The instability along the borders with Israel's neighbors makes it difficult for intelligence analysts to predict when or where the next conflict might arise.
Amos Harel is one of Israel's leading media experts on military and defense issues. He has been the military correspondent and defense analyst for Haaretz for the last 12 years. In this role, he has written extensively about Israel's ongoing fight against terrorist organizations, its battles during the Palestinian Intifadah (uprising) and the last war in Lebanon.
Prior to his current position, Harel, 41, spent four years as night editor for the Haaretz Hebrew print edition, and from 1999-2005 was the anchorman on a weekly Army Radio program about defense issues. He also frequently appears in the Israeli and foreign media as a military pundit.
Along with Avi Issacharoff, Harel co-wrote "The Seventh War: How we won and why we lost the war with the Palestinians", a 2004 book about the second Intifadah. The book- a best-seller in Israel - has been translated into French and Arabic, and won the prestigious Chechic award in 2005, for outstanding security research.
Harel and Issacharoff's second book, "34 Days: Israel, Hezbollah and the War in Lebanon", about the war of 2006 was published in Hebrew in January 2008, and also became a best-seller. It was published in English, by Palgrave-Macmillan Books, in April 2008. "34 Days" also won the Chechic award in 2009.
Harel is a graduate of Tel Aviv University, with a bachelor's degree in Law. He is married with three children and lives in Hod Hasharon, in central Israel.
The Iron Dome battery did not intercept the rockets likely due to Eilat's complex geography - a relatively small strip of coast between Egypt and Jordan.
How does the IDF still lure an impressive number of young men into combat units; and how does it keep them away from their smartphones? Amos Harel spent a year with a company in the Nahal Brigade and saw an army that’s totally different from the IDF of two or three decades ago.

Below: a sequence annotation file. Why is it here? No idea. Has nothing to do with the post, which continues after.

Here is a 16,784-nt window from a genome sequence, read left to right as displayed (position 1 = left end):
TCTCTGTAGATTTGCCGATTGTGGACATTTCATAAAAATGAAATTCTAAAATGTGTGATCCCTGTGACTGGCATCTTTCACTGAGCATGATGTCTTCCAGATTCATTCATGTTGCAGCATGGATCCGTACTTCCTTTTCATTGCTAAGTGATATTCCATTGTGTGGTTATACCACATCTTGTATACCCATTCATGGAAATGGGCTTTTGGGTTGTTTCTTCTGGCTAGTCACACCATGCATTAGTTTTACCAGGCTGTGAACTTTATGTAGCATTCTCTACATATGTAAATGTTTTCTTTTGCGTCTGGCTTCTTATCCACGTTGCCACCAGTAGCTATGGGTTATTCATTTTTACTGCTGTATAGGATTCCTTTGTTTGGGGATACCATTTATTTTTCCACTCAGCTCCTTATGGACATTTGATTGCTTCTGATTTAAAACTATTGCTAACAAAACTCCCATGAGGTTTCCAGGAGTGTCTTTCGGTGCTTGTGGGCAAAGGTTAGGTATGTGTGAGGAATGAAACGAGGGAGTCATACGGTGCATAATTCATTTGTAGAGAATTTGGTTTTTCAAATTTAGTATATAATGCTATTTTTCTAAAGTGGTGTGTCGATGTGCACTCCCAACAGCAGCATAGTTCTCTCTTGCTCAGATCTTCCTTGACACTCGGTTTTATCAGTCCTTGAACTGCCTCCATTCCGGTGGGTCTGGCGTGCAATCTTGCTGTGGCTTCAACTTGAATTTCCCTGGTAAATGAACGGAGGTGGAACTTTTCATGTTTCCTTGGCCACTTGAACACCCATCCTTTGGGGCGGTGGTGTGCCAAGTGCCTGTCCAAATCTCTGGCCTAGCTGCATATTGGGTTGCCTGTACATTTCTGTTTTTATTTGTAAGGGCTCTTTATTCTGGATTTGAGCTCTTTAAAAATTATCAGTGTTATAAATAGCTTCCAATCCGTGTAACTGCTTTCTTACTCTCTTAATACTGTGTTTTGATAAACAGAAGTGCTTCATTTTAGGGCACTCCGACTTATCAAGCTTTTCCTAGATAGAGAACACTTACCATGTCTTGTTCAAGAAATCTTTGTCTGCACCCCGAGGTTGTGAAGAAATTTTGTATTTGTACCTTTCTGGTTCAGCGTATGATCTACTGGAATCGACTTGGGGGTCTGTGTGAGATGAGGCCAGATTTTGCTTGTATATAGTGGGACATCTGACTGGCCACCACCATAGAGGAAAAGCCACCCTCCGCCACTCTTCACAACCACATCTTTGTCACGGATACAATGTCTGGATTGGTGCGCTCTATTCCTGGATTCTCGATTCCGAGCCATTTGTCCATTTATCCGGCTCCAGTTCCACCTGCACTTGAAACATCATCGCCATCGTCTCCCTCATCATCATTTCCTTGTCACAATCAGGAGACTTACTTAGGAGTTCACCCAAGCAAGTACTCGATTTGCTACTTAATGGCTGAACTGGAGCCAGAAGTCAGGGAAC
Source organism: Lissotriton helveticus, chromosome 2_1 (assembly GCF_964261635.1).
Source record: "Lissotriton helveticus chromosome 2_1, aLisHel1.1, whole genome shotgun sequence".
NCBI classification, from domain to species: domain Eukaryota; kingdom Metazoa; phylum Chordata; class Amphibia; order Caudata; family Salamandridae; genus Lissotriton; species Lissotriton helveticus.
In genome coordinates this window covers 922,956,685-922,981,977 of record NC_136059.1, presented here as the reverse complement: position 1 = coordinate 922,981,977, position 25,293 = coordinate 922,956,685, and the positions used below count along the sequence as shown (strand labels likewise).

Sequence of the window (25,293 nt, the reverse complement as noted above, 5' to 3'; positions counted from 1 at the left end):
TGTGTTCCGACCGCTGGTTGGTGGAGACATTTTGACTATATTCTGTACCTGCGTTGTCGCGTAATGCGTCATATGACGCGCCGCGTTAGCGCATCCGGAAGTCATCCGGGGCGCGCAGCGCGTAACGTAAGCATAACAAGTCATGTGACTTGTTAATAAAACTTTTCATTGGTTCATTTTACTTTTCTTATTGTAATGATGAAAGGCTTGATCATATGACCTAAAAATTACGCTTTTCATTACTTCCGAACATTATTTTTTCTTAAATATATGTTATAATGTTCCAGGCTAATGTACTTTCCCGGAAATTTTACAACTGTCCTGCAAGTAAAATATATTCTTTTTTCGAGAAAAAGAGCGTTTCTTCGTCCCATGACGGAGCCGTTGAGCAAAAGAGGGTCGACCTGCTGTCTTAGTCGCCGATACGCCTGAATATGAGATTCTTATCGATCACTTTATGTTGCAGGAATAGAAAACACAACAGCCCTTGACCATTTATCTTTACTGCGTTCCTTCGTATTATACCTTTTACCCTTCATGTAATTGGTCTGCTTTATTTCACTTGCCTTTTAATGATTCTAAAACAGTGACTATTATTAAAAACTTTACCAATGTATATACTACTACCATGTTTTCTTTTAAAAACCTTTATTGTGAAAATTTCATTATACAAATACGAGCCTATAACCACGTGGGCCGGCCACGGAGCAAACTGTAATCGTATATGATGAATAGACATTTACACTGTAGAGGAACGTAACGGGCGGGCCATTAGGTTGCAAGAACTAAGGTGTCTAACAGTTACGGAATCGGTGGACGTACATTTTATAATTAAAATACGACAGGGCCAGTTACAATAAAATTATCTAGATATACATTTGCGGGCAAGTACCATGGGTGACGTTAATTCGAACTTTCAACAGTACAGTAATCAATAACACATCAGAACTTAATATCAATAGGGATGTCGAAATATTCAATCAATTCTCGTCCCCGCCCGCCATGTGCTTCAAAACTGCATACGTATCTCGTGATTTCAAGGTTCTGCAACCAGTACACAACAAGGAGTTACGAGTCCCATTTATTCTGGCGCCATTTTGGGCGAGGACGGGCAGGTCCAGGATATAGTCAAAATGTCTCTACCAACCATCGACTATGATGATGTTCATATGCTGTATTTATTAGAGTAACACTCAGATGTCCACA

Israel Remembers Its Fallen Soldiers The IDF Will Always Have Heroes, but It Must Also Find the Courage to Reform
Israelis love stories of individual bravery, but in the long run, Chief of Staff Benny Gantz and his army will have to step out of their comfort zone, walk away from the embraces and contend with challenges.
How will Israel's wars be fought in 10 years' time? The person best qualified to answer that question is Ophir Shoham, head of the Defense Ministry's R&D division, who rarely speaks to the media.
Limiting honors to fallen soldiers who are unquestionably Jewish is nothing but racist discrimination wrapped up in religious excuses.
Information relates to two incidents that occurred in the Damascus area in March; Washington has reiterated that the use of chemical weapons by Syria regime would constitute a 'red line.'
Since 2007, the security and political situation in the West Bank has been fairly convenient for Israel. For incoming commander of Judea and Samaria division, it will be harder to ignore the signs on the ground that Israel and the PA will have trouble maintaining cooperation over time.
On both the Syria and Gaza fronts, the upkeep of military deterrence is becoming increasingly difficult to achieve.
The events of the last 24 hours reflect the nature of the security challenge Israel must now confront; the Netanyahu government aims to remind the other parties that they would do well not to force it into a wider conflict.